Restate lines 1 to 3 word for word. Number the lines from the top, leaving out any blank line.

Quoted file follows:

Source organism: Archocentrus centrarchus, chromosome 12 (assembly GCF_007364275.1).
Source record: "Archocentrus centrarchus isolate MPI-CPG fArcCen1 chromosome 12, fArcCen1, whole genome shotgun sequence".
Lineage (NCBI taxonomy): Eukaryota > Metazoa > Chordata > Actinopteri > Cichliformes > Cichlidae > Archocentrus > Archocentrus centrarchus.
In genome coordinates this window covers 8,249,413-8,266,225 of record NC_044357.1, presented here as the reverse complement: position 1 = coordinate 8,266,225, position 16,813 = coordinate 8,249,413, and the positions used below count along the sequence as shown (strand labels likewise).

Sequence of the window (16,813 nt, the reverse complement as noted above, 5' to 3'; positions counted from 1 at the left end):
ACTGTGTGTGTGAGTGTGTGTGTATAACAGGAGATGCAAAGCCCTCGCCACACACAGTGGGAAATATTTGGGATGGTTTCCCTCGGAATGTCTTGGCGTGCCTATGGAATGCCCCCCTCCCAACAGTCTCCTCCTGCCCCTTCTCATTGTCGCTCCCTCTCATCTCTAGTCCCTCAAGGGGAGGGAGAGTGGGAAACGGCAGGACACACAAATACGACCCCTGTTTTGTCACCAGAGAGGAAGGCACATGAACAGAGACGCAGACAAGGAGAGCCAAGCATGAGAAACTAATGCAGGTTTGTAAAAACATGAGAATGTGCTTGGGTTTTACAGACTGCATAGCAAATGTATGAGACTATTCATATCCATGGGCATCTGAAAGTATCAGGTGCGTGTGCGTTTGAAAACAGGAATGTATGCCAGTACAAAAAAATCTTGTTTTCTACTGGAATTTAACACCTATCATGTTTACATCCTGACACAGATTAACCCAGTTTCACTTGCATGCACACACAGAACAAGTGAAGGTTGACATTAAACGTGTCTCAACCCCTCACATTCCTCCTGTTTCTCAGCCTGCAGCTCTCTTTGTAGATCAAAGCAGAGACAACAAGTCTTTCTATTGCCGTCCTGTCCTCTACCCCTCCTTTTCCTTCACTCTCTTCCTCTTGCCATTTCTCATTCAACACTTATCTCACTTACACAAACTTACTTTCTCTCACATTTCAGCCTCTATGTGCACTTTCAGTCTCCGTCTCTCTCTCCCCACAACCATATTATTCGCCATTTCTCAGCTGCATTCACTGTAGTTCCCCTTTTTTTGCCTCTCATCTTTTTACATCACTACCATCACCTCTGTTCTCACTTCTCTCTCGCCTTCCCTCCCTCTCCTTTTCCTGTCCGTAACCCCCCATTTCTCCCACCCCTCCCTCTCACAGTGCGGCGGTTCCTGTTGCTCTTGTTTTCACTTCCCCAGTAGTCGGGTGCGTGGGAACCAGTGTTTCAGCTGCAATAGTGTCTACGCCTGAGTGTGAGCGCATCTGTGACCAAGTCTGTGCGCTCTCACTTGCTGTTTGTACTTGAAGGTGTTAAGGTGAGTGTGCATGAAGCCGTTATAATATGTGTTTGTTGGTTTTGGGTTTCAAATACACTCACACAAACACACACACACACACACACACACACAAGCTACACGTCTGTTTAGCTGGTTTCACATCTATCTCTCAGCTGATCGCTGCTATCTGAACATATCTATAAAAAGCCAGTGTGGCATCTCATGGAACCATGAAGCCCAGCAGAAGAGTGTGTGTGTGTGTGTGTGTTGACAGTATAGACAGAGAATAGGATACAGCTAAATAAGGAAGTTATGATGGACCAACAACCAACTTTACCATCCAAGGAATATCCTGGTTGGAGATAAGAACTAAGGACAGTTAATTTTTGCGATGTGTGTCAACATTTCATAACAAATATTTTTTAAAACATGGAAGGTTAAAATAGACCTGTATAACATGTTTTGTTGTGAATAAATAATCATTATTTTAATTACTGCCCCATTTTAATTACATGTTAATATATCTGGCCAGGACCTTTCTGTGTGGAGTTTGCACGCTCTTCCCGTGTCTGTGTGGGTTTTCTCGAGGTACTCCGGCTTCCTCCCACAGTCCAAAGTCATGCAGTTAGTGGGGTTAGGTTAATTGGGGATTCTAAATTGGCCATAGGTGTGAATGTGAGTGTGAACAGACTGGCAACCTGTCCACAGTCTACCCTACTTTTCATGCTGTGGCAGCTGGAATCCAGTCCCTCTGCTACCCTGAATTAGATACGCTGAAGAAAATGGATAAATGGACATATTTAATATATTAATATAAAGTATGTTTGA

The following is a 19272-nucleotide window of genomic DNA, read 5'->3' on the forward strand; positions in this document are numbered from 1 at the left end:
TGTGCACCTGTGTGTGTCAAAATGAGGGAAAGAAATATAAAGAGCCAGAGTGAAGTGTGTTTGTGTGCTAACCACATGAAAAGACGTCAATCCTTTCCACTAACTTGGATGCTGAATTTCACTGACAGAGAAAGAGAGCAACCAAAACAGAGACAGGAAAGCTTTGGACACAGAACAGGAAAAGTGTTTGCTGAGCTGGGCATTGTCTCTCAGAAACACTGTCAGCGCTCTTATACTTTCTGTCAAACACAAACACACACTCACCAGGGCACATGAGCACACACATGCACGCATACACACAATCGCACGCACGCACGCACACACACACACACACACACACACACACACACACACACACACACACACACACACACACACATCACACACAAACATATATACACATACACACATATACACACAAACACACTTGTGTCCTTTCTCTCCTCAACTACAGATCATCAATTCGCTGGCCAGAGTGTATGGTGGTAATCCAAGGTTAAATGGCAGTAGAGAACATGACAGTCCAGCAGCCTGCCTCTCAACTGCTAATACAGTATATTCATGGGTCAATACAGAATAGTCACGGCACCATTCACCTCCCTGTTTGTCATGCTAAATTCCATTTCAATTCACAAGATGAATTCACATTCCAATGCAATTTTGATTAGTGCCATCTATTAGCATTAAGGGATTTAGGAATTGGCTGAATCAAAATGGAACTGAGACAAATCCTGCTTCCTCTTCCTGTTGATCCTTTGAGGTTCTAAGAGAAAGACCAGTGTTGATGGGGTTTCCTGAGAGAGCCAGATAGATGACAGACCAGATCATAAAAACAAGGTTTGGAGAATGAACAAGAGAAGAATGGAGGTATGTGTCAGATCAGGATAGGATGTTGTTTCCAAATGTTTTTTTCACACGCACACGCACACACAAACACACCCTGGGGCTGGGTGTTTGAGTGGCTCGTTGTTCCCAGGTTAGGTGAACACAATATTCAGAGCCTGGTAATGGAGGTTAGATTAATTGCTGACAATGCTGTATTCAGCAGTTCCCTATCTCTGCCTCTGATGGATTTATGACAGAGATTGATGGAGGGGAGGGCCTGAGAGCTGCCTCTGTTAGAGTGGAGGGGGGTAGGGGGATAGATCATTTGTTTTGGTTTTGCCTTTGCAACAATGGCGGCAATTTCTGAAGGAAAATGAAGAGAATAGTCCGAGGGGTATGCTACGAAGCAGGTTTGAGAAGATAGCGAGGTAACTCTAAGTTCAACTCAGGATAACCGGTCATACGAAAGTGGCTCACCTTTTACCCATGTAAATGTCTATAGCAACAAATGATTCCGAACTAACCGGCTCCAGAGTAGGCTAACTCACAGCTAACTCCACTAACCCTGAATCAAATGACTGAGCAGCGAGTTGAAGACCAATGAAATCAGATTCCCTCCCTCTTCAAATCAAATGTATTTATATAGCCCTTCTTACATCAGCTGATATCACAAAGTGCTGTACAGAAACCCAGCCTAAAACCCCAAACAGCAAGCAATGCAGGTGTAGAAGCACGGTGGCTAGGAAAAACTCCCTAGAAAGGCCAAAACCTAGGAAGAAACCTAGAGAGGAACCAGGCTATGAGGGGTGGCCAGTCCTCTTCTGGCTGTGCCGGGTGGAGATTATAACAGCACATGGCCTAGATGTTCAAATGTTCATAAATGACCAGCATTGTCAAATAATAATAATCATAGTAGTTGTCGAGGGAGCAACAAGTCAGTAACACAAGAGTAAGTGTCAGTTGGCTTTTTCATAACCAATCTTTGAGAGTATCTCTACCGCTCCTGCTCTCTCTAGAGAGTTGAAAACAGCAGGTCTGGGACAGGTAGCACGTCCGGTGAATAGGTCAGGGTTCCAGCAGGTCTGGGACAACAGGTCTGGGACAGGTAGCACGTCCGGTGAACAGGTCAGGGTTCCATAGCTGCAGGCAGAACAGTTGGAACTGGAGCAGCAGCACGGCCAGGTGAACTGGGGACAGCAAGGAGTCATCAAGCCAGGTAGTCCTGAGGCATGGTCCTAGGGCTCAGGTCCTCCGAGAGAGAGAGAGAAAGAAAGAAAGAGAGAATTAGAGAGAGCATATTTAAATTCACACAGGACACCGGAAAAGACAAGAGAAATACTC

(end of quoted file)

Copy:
Source organism: Archocentrus centrarchus, chromosome 12 (assembly GCF_007364275.1).
Source record: "Archocentrus centrarchus isolate MPI-CPG fArcCen1 chromosome 12, fArcCen1, whole genome shotgun sequence".
Lineage (NCBI taxonomy): Eukaryota > Metazoa > Chordata > Actinopteri > Cichliformes > Cichlidae > Archocentrus > Archocentrus centrarchus.